Using data obtained during January 1995—the third of three special observing periods associated with the Antarctic First Regional Observing Study of the Troposphere project—over a sector of the Southern Ocean (SO), this study investigates the capabilities of European Remote Sensing satellite (ERS) scatterometer winds to portray accurately synoptic-scale weather systems and comments upon their potential contribution to the forecasting process in this region. A sample population of cyclones was defined using satellite imagery and analyzed charts. The scatterometer successfully “captured” more than 60% of these systems that were existent over the open ocean. For manual analyses, the wind vectors proved extremely good for locating the positions of fronts, apparent as a marked turning in the wind direction, which coincided closely with frontal bands observed in contemporaneous satellite imagery. In most cases the wind vectors were also able to locate cyclone centers: their superior spatial resolution as compared with numerical analysis schemes revealed significant positional errors in the latter. This study demonstrates that typically each cyclone was captured twice by a scatterometer swath: such multitemporal data can provide information on the development of a system through changes in the strength of its associated winds. Those 40% of systems that were not captured generally had a duration of less than a day and in that time were never encompassed by the scatterometer swath, a limiting factor in the instrument’s effectiveness, as noted by other studies. However, this study reveals that the most significant problem in high southern latitudes appears to be missing data resulting from the use of the operationally mutually exclusive synthetic aperture radar instrument over coastal Antarctica. Additional limitations of scatterometer data for observing synoptic-scale systems are shown to be the maximum and minimum restrictions on the range of wind speeds that can be successfully derived and the granularity problems that are still existent in some ERS data. Nonetheless, scatterometer data have the potential to provide extremely important information for the forecasting process over the data-sparse SO, with the near-surface winds able to give an accurate reflection of the degree of activity of a weather system.
small and medium-sized enterprises contribute around £35,000 per year, or about one-third of the project costs large businesses contribute about £55,000 per year, or half of the project costs Search for and contact a Knowledge Transfer Adviser. relate to a specific project clearly explain the nature and goals of the intended partnership include details of the organisations that will take part set out what the graduate will be expected to deliver Applications must: Programme information applications for Knowledge Transfer Partnerships are open throughout the year the deadline for applications is 6 February 2019. If an application misses a deadline it will automatically be entered into the next round projects can last between 1 and 3 years businesses and not-for-profit organisations of any size can apply the size of the grant and own contribution will vary. Typically: This financial year, up to £40 million is available for businesses to take part in a Knowledge Transfer Partnership.The programme promotes competitiveness and productivity by bringing new knowledge and skills into businesses that are looking to innovate and do things differently.As announced in the Budget 2018, the programme will also be expanded over the next 5 years with £25 million in additional investment, creating places for more than 200 extra graduates and academics within the UK’s most innovative businesses.Applying new thinking and know-howKnowledge Transfer Partnerships offer businesses an opportunity to explore new ideas and approaches by bringing in a graduate.It can help them turn academic insight into viable products and services, leading to growth and further development.Businesses can start a new collaboration with a university, college or research and technology organisation, working with a Knowledge Transfer Adviser to set this up, or build on an existing relationship. Success through partnershipsBusinesses currently engaged in Knowledge Transfer Partnerships include the ExtraCare Charitable Trust, which operates retirement communities across the midlands and north of England.Through a partnership with Aston University, the trust has developed a new resilience app for advisors to use with residents. They can monitor progress, identify those at risk of becoming frail and improve wellbeing and independence.ExtraCare also has a second Knowledge Transfer Partnership with the University of the West of England. This will explore smart technologies for assisted living, such as how robots and intelligent sensor systems can aid mobility. Read a case study about the Knowledge Transfer Partnerships at ExtraCare. Find out more about Knowledge Transfer Partnerships and how to apply.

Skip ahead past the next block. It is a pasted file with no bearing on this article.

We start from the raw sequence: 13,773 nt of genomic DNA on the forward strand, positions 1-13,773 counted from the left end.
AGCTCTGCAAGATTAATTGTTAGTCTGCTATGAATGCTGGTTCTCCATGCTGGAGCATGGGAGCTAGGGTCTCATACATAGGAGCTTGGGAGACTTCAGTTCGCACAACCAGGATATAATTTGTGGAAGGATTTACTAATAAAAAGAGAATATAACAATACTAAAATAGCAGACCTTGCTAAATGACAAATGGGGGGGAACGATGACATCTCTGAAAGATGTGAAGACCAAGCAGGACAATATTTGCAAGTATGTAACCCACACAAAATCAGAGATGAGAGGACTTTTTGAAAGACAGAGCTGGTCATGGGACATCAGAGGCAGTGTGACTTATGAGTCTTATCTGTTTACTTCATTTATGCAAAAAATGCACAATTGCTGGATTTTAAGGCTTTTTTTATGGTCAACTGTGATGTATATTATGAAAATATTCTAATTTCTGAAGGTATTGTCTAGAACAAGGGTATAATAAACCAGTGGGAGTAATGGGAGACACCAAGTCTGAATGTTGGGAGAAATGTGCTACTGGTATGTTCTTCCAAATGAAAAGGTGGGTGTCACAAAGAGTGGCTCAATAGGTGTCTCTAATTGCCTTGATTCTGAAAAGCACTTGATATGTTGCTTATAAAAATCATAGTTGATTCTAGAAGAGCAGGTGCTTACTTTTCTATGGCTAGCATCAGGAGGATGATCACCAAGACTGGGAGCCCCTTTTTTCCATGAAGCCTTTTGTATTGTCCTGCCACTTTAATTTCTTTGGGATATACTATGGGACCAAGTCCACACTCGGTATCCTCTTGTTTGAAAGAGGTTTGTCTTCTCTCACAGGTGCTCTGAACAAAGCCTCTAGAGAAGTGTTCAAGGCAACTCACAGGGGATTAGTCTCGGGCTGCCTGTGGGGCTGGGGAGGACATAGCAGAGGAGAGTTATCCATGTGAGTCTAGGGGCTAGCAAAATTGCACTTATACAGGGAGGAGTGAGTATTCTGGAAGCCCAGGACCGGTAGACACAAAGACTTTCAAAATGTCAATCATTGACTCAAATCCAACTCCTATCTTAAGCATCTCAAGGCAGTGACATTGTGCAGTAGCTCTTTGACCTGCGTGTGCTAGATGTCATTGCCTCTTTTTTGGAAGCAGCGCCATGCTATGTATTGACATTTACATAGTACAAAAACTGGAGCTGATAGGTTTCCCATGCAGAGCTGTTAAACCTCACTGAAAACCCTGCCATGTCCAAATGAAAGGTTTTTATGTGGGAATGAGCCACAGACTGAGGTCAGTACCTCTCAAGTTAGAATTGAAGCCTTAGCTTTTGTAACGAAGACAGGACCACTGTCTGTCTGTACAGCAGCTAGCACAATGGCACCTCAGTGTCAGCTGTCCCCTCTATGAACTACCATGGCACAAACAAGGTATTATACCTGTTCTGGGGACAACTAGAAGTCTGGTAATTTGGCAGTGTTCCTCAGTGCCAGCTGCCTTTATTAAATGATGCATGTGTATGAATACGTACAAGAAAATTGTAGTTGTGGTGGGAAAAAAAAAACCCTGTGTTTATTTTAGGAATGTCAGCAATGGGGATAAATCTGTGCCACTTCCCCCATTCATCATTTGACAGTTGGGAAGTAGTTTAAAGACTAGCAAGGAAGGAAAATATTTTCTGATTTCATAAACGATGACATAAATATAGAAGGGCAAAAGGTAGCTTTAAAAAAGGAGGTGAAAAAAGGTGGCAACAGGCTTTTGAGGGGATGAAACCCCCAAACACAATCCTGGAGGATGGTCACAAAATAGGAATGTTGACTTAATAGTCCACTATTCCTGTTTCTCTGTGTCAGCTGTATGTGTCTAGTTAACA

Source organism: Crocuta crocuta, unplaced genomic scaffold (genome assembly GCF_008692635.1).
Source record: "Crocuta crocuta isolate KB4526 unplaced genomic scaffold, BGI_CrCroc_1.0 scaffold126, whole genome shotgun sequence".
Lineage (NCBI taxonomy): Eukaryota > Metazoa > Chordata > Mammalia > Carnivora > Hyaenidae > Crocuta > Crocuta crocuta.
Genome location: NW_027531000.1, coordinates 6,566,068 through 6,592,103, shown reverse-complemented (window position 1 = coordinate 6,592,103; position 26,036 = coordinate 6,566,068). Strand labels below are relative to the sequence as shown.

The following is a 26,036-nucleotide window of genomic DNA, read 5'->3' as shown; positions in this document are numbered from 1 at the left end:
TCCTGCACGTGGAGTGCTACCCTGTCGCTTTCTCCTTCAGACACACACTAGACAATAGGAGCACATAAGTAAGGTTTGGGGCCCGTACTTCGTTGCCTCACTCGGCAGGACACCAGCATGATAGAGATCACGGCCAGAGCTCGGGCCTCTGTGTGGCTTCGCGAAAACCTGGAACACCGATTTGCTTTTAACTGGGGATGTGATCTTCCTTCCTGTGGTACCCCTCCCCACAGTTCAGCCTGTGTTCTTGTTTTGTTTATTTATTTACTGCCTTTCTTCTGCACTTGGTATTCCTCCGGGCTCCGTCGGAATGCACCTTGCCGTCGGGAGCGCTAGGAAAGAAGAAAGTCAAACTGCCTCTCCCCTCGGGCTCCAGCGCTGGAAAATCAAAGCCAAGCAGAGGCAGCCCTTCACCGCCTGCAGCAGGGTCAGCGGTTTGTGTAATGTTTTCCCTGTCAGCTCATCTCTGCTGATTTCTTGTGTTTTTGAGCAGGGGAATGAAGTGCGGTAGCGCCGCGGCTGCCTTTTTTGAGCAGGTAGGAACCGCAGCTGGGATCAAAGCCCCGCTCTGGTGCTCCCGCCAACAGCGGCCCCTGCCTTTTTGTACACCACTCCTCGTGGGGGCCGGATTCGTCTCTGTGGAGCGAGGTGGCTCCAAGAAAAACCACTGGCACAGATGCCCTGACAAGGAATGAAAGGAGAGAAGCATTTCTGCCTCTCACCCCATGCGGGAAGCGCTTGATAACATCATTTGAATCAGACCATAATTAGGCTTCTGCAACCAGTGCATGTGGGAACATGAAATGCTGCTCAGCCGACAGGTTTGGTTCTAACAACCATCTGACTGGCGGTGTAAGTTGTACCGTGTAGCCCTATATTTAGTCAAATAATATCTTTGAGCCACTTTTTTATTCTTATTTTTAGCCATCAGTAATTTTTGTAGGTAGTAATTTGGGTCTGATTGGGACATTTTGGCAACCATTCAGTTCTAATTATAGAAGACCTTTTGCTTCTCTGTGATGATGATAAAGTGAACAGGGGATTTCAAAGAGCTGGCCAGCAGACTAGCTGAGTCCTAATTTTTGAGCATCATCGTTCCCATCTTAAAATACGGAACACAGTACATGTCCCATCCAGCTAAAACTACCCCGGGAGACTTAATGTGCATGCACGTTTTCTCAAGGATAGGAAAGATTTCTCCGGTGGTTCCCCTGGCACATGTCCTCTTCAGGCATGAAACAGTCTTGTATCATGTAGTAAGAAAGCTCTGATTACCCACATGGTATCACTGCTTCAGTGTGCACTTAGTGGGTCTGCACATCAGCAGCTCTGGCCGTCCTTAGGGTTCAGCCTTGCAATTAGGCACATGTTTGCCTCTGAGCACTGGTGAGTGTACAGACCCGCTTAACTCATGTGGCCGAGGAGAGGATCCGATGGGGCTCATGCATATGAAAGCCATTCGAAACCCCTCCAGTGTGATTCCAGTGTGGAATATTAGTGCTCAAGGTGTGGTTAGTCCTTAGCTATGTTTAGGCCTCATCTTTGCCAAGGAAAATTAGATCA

He has bossed Niger, Burkina Faso and was also in charge when co-hosts Gabon reached the quarterfinals of AFCON 2012.The Franco-German, who has been holidaying in Madagascar, the birthplace of his wife, has said he will use the AFCON to spy on World Cup rivals Cameroon and Algeria.Nigeria leads the 2018 World Cup qualifying Group B section with six points from two matches.They resume the series in August, when they welcome second-placed Cameroon to Uyo in the first leg of a crucial double header.Share this:FacebookRedditTwitterPrintPinterestEmailWhatsAppSkypeLinkedInTumblrPocketTelegram Super Eagles coach Gernot Rohr will work as a pundit for a French television channel during the AFCON in Gabon.“Rohr will be a pundit for a French television network at the AFCON in Gabon,” a top source told AfricanFootball.comAfrican football’s showpiece event will kick off on January 14 in Gabon, but Rohr will still be on vacation as the Super Eagles failed to qualify for the tournament for a second straight time.Rohr has a track record working in Africa for the past eight years after he first handled Tunisian club Etoile du Sahel in 2008.